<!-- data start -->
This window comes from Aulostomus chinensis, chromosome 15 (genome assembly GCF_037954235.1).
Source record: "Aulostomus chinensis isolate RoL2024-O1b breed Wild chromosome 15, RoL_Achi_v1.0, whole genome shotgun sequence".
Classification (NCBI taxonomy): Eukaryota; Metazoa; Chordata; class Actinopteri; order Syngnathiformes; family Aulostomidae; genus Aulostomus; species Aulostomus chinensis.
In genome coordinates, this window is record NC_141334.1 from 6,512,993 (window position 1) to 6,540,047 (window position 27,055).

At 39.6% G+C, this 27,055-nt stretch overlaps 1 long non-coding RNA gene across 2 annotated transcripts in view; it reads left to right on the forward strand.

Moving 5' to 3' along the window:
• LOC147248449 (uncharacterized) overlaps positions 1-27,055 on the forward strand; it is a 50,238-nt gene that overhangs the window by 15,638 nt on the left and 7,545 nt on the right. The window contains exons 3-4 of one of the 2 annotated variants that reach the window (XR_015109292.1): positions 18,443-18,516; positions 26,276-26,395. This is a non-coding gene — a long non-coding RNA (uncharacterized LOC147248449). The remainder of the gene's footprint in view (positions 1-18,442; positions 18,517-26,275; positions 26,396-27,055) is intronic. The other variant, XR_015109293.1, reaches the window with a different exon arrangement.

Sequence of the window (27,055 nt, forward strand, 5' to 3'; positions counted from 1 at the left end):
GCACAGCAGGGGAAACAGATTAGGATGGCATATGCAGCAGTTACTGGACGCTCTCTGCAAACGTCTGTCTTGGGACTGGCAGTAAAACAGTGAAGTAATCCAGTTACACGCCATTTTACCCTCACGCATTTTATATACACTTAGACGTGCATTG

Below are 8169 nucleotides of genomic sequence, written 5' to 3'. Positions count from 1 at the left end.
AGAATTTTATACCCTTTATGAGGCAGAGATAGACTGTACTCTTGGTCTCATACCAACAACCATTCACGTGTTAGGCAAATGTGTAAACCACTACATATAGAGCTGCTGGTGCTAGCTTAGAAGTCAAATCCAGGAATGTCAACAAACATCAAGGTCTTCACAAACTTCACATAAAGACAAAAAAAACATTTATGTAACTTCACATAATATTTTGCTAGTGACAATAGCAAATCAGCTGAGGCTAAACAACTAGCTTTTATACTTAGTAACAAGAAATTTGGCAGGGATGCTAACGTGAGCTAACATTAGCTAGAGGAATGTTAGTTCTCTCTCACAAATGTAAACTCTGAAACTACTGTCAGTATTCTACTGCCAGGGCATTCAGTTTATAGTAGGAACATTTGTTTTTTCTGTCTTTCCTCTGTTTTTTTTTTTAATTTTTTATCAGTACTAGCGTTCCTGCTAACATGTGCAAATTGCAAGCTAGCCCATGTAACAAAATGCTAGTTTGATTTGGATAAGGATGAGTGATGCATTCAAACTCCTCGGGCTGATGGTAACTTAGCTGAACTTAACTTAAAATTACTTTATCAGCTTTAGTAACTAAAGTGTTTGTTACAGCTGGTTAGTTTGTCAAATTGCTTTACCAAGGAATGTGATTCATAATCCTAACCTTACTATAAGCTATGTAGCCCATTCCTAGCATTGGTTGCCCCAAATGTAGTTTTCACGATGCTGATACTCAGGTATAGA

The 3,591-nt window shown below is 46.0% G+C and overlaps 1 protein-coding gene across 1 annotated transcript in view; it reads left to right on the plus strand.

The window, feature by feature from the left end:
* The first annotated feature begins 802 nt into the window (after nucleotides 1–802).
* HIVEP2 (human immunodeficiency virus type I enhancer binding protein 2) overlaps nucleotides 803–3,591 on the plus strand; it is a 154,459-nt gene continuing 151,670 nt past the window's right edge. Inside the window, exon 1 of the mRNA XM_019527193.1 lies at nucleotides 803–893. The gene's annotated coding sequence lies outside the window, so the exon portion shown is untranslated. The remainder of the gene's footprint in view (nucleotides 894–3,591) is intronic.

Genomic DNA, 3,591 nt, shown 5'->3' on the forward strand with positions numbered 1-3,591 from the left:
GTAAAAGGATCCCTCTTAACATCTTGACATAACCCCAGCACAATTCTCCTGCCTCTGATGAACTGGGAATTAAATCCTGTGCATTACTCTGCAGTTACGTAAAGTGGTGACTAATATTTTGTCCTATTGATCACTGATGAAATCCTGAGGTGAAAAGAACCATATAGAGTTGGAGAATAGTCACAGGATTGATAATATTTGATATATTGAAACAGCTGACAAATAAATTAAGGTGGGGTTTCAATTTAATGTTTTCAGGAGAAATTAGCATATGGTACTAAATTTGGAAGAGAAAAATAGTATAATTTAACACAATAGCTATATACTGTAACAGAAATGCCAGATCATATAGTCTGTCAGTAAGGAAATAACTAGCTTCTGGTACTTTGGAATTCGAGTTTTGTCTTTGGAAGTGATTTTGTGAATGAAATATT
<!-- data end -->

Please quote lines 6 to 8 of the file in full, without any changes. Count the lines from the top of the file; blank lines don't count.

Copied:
Moving 5' to 3' along the window:
• LOC147248449 (uncharacterized) overlaps positions 1-27,055 on the forward strand; it is a 50,238-nt gene that overhangs the window by 15,638 nt on the left and 7,545 nt on the right. The window contains exons 3-4 of one of the 2 annotated variants that reach the window (XR_015109292.1): positions 18,443-18,516; positions 26,276-26,395. This is a non-coding gene — a long non-coding RNA (uncharacterized LOC147248449). The remainder of the gene's footprint in view (positions 1-18,442; positions 18,517-26,275; positions 26,396-27,055) is intronic. The other variant, XR_015109293.1, reaches the window with a different exon arrangement.

Sequence of the window (27,055 nt, forward strand, 5' to 3'; positions counted from 1 at the left end):